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@Dedede: Moving a limit inside conjugation is justified by continuity, and in fact conjugation preserves distances. Suppose that $\lim\limits_{h\to 0}F(h)=a$. If you want a rigorous definition, this means that for all $\varepsilon>0$ there exists $\delta>0$ such that $0<|h|<\delta$ implies $|F(h)-a|<\varepsilon$. But then $0<|h|<\delta$ implies $|\overline{F(h)}-\overline{a}|=|F(h)-a|<\varepsilon$, from which it follows that $\lim\limits_{h\to 0} \overline{F(h)}=\overline a$. This only uses the fact that $|\overline z|=|z|$ for all $z$. –  Jonas Meyer Jan 27 '12 at 5:52
    
@Dedede: By the way, this is the same reason conjugating a power series term-by-term is justified. (Also, where I wrote "only uses" in my last comment wasn't quite right, because it also uses $\overline{z-w}=\overline z-\overline{w}$ for all $w$ and $z$.) –  Jonas Meyer Jan 27 '12 at 6:15
    
Thanks Jonas, this was very comprehensive. –  Dedede Jan 27 '12 at 18:58

Hint: Cauchy-Riemann equations.

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Use the Cauchy-Riemann equations. Say $\overline{f(\bar{z})}=\alpha(x,y)+i\beta(x,y)$, so that you have

$$\alpha(x,y)=u(x,-y);$$ $$\beta(x,y)=-v(x,-y).$$

Thus

$$\frac{\partial\alpha}{\partial x}=u_x(x,-y),\qquad \frac{\partial\beta}{\partial y}=(-1)\cdot(-v_y(x,-y))=v_y(x,-y);$$

$$\frac{\partial\alpha}{\partial y}=(-1)\cdot u_y(x,-y),\qquad\frac{\partial\beta}{\partial x}= -v_x(x,-y).$$

Show that if one or the other of $\alpha,\beta$ and $u,v$ satisfies CR, so does the other pair.

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Thanks anon. So assuming it holds for $u$ and $v$, I can say: $$\frac{\partial\alpha}{\partial x}=u_x(x,-y)=v_y(x,-y)= \frac{\partial\beta}{\partial y}$$ and $$ \frac{\partial\alpha}{\partial y}=-u_y(x,-y)=v_x(x,-y)= -\frac{\partial\beta}{\partial x}$$? And the converse essentially follows from the same equalities? –  Dedede Jan 27 '12 at 5:42
    
@Dedede: Almost; $\displaystyle \frac{\partial\beta}{\partial x}=\color{Red}- v_x(x,-y)$. After that fix the converse follows from the equalities. –  anon Jan 27 '12 at 5:49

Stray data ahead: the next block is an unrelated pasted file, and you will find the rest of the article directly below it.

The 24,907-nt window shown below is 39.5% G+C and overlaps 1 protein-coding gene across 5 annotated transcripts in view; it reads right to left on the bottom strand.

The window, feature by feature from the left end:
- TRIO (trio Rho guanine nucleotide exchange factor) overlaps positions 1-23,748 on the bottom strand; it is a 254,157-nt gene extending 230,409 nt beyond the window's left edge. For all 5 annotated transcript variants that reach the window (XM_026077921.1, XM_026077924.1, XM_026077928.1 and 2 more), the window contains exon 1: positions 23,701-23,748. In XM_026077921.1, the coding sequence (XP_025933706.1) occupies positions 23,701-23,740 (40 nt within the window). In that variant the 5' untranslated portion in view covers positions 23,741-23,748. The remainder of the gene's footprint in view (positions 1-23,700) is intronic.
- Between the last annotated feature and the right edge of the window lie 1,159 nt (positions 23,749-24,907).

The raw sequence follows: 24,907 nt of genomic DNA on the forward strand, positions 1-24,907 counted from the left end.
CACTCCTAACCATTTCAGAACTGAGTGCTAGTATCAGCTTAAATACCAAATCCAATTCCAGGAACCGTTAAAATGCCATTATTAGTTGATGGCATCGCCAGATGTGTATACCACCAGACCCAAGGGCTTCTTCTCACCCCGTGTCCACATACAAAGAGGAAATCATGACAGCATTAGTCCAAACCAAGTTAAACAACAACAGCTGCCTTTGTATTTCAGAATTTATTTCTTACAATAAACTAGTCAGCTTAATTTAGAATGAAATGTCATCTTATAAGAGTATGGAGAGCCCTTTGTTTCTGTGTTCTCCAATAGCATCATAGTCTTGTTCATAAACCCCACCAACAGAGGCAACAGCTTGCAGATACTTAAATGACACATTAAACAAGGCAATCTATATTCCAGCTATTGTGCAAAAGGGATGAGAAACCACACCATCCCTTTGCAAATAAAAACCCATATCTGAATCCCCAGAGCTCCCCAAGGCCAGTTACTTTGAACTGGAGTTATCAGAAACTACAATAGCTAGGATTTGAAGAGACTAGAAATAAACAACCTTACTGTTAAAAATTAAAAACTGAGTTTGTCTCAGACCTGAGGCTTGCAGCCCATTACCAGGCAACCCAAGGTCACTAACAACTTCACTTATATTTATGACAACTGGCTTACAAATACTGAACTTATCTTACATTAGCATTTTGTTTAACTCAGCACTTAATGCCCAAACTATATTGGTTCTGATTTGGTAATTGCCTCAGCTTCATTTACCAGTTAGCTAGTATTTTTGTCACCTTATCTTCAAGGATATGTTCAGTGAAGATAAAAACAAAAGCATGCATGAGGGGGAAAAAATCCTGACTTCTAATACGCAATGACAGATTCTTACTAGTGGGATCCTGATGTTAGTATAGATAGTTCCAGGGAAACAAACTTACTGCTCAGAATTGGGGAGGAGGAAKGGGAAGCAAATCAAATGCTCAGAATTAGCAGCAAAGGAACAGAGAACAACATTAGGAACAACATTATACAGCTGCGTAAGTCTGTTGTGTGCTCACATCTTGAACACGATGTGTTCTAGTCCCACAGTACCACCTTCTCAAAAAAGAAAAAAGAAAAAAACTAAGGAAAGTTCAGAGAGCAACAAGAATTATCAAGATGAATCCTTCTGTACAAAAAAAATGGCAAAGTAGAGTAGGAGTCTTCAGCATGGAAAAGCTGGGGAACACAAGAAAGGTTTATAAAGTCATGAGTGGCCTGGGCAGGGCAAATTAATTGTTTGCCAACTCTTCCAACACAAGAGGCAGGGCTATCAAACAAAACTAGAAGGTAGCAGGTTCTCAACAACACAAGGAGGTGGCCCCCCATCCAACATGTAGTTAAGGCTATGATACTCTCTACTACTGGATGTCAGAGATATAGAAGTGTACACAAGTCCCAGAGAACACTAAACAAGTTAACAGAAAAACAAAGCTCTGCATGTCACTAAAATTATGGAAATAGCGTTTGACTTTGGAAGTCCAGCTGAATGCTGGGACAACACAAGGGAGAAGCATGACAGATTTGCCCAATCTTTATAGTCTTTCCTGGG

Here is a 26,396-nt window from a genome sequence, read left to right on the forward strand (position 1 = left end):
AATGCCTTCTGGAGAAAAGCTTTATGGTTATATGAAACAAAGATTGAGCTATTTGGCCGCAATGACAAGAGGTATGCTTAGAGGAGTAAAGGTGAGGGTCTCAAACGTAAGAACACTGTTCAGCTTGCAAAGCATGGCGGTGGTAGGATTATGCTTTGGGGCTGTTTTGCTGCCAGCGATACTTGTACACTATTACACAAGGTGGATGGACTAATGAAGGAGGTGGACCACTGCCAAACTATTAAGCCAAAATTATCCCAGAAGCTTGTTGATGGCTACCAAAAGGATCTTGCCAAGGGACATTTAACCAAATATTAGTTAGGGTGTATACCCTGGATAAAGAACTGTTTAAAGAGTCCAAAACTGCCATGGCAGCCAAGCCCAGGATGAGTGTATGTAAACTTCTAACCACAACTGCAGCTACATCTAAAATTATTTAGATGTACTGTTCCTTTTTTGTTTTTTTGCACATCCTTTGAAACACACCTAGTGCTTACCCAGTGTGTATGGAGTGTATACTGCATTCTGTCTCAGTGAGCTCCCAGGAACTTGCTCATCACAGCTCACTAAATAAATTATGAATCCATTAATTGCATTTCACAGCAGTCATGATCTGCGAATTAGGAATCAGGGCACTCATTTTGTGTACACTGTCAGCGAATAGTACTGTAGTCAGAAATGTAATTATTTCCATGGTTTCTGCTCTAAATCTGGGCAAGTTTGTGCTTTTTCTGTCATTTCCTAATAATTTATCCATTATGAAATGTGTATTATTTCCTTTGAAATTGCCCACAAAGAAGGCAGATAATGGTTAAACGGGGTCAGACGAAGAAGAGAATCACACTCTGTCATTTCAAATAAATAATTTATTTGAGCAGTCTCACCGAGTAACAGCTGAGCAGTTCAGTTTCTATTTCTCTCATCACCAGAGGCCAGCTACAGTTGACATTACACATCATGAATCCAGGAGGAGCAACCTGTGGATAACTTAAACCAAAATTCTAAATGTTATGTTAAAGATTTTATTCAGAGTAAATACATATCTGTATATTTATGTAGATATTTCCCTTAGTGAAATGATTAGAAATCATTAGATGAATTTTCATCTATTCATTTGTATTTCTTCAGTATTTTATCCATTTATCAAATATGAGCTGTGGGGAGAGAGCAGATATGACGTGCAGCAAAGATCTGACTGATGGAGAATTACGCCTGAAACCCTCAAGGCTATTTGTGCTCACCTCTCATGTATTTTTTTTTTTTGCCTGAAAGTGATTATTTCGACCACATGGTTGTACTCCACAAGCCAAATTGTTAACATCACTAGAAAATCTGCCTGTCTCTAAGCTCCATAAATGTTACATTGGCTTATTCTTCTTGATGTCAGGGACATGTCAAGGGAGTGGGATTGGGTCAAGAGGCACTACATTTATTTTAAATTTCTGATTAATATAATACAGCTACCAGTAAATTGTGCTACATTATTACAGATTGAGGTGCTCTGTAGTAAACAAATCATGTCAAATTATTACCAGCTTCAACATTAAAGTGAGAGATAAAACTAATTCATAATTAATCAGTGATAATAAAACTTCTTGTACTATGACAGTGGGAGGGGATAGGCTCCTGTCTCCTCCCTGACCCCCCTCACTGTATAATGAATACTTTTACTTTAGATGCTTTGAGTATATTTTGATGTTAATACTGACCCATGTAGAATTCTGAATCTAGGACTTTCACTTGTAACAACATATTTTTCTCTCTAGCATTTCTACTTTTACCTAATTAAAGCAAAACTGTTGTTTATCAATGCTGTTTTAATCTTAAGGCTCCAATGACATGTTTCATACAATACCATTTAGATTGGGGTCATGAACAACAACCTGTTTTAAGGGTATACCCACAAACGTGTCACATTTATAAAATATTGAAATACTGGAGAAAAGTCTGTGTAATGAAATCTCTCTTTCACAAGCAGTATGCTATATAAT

Let $K$ be a Hausdorff topological field, let $f$ be a $K$-valued function defined on an open subset $U$ of $K$, and let $a$ be a point of $U$.

Say that $f$ is differentiable at $a$ if there is a function $g$ from $U$ to $K$ which is continuous at $a$ and satisfies $$ f(z)=f(a)+(z-a)\ g(z) $$ for all $z$ in $U$. In this case, we write $f'(a):=g(a)$. (One easily checks that this makes sense.)

Assume that this condition holds, and that $\phi$ is an automorphism of $K$ viewed as a topological field.

Then $z\mapsto\phi(f(\phi^{-1}(z))$ is differentiable at $\phi(a)$, and we have $$ (\phi\circ f\circ\phi^{-1})'(\phi(a))=\phi(f'(a)). $$ The proof is straightforward.

EDIT. Here is the proof. By assumption we have $$ f(z)=f(a)+(z-a)\ g(z)\ \ \forall\ z\in U,\quad f'(a)=g(a). $$ Put $$ \widetilde f:=\phi\circ f\circ\phi^{-1},\quad \widetilde g:=\phi\circ g\circ\phi^{-1},\quad \widetilde a:=\phi(a),\quad \widetilde z:=\phi(z),\quad \widetilde U:=\phi(U). $$ This yields $$ \widetilde f(\widetilde z\,)=\widetilde f(\widetilde a\,)+(\widetilde z-\widetilde a\,)\ \widetilde g(\widetilde z\,)\ \ \forall\ \widetilde z\in\widetilde U,\quad\left(\widetilde f\ \right)'(\widetilde a\,)=\widetilde g(\widetilde a\,)=\phi(f'(a)). $$ This fashion of stating the definition of differentiability is due Carathéodory. See this answer.

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Another way: Morera's Theorem. Of course you have to figure our how two convert between integral $dz$ and integral $d\overline{z}$.